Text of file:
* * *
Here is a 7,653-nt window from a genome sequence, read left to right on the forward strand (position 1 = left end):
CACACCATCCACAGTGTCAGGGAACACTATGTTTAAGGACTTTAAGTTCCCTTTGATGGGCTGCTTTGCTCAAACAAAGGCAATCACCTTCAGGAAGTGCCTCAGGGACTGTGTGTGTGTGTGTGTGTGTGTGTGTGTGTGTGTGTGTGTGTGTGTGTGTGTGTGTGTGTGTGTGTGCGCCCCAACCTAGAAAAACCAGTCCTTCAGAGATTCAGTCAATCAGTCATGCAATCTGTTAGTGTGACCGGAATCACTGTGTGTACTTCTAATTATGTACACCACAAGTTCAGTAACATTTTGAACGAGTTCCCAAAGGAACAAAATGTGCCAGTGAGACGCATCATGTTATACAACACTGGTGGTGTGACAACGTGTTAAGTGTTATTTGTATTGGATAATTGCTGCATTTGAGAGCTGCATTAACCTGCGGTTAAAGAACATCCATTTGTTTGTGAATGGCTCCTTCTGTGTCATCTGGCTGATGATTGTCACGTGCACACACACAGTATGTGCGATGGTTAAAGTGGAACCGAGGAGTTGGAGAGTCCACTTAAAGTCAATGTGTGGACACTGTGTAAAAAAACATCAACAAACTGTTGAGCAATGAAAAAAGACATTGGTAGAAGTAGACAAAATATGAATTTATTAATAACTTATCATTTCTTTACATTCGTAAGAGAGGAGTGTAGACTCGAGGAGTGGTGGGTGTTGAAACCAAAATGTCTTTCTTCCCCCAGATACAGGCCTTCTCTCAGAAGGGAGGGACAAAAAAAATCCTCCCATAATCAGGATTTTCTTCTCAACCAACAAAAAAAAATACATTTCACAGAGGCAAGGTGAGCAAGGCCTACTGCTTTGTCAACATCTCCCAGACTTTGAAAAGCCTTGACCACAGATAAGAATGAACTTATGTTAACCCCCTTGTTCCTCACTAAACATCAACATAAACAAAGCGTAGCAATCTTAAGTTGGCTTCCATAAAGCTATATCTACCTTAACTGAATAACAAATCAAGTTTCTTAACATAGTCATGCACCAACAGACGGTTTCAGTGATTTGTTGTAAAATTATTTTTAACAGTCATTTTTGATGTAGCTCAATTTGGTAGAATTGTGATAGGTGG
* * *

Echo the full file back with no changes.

Here is a 7,653-nt window from a genome sequence, read left to right on the forward strand (position 1 = left end):
CACACCATCCACAGTGTCAGGGAACACTATGTTTAAGGACTTTAAGTTCCCTTTGATGGGCTGCTTTGCTCAAACAAAGGCAATCACCTTCAGGAAGTGCCTCAGGGACTGTGTGTGTGTGTGTGTGTGTGTGTGTGTGTGTGTGTGTGTGTGTGTGTGTGTGTGTGTGTGTGTGTGCGCCCCAACCTAGAAAAACCAGTCCTTCAGAGATTCAGTCAATCAGTCATGCAATCTGTTAGTGTGACCGGAATCACTGTGTGTACTTCTAATTATGTACACCACAAGTTCAGTAACATTTTGAACGAGTTCCCAAAGGAACAAAATGTGCCAGTGAGACGCATCATGTTATACAACACTGGTGGTGTGACAACGTGTTAAGTGTTATTTGTATTGGATAATTGCTGCATTTGAGAGCTGCATTAACCTGCGGTTAAAGAACATCCATTTGTTTGTGAATGGCTCCTTCTGTGTCATCTGGCTGATGATTGTCACGTGCACACACACAGTATGTGCGATGGTTAAAGTGGAACCGAGGAGTTGGAGAGTCCACTTAAAGTCAATGTGTGGACACTGTGTAAAAAAACATCAACAAACTGTTGAGCAATGAAAAAAGACATTGGTAGAAGTAGACAAAATATGAATTTATTAATAACTTATCATTTCTTTACATTCGTAAGAGAGGAGTGTAGACTCGAGGAGTGGTGGGTGTTGAAACCAAAATGTCTTTCTTCCCCCAGATACAGGCCTTCTCTCAGAAGGGAGGGACAAAAAAAATCCTCCCATAATCAGGATTTTCTTCTCAACCAACAAAAAAAAATACATTTCACAGAGGCAAGGTGAGCAAGGCCTACTGCTTTGTCAACATCTCCCAGACTTTGAAAAGCCTTGACCACAGATAAGAATGAACTTATGTTAACCCCCTTGTTCCTCACTAAACATCAACATAAACAAAGCGTAGCAATCTTAAGTTGGCTTCCATAAAGCTATATCTACCTTAACTGAATAACAAATCAAGTTTCTTAACATAGTCATGCACCAACAGACGGTTTCAGTGATTTGTTGTAAAATTATTTTTAACAGTCATTTTTGATGTAGCTCAATTTGGTAGAATTGTGATAGGTGG